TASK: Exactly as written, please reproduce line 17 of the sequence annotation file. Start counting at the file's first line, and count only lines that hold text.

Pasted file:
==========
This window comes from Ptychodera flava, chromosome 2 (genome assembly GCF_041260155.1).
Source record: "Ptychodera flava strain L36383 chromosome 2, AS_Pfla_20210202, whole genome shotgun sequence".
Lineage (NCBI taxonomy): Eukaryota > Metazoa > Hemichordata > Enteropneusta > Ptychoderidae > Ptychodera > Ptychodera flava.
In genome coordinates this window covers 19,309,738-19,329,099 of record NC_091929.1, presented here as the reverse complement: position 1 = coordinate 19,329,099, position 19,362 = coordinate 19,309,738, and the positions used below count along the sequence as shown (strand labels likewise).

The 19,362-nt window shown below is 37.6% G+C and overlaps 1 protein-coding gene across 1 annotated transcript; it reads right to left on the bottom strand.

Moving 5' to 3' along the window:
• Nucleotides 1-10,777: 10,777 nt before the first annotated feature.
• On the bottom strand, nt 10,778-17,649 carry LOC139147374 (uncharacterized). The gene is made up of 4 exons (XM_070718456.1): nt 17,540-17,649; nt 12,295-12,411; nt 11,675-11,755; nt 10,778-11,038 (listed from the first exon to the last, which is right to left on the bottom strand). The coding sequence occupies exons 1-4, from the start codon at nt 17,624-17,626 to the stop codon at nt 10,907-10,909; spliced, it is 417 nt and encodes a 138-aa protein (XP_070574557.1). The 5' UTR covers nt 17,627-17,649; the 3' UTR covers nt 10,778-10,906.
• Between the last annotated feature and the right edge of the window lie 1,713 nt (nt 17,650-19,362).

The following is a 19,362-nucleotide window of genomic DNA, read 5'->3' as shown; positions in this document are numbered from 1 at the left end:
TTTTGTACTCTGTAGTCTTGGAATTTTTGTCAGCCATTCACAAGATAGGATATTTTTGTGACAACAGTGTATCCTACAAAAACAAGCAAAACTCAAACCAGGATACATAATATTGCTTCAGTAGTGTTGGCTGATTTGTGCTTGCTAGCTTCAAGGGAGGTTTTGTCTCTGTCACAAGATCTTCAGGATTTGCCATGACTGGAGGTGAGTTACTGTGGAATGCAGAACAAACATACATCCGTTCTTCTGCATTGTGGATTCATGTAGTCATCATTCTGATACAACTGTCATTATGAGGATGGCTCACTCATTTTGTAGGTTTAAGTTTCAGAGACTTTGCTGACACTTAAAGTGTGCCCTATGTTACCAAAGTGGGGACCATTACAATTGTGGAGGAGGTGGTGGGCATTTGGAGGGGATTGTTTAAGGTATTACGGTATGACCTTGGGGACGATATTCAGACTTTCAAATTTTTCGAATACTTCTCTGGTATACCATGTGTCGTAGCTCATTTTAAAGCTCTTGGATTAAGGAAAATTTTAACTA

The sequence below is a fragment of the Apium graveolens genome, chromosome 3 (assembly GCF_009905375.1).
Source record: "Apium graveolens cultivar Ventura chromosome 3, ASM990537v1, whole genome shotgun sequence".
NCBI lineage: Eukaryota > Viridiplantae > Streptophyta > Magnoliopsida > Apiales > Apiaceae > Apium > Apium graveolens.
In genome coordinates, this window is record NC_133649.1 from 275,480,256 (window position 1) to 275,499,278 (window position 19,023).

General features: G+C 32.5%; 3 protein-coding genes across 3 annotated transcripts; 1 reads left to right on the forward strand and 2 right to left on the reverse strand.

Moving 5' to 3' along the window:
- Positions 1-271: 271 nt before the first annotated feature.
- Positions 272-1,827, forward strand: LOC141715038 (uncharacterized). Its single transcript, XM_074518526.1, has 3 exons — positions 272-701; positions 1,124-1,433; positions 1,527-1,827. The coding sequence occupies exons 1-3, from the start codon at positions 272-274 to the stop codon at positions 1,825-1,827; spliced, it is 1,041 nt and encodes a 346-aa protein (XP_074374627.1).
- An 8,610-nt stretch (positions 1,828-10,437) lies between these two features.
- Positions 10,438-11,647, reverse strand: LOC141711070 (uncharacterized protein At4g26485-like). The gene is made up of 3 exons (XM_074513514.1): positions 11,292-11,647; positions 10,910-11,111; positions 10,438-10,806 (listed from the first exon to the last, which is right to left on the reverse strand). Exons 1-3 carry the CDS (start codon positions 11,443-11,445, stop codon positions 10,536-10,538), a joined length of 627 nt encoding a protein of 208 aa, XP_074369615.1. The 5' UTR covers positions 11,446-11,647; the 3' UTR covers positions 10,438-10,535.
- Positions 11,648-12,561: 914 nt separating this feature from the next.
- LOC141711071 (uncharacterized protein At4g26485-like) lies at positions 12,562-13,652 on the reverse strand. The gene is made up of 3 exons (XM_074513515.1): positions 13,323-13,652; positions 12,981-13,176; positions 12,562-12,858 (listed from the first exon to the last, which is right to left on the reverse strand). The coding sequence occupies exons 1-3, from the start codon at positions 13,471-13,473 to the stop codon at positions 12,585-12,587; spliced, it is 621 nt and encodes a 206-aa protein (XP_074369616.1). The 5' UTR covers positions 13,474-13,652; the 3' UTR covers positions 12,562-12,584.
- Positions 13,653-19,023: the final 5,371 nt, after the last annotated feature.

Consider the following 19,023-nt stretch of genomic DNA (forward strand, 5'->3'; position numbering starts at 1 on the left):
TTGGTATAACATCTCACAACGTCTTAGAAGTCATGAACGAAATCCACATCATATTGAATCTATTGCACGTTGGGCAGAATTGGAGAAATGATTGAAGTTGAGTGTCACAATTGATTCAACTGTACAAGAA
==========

Moving 5' to 3' along the window: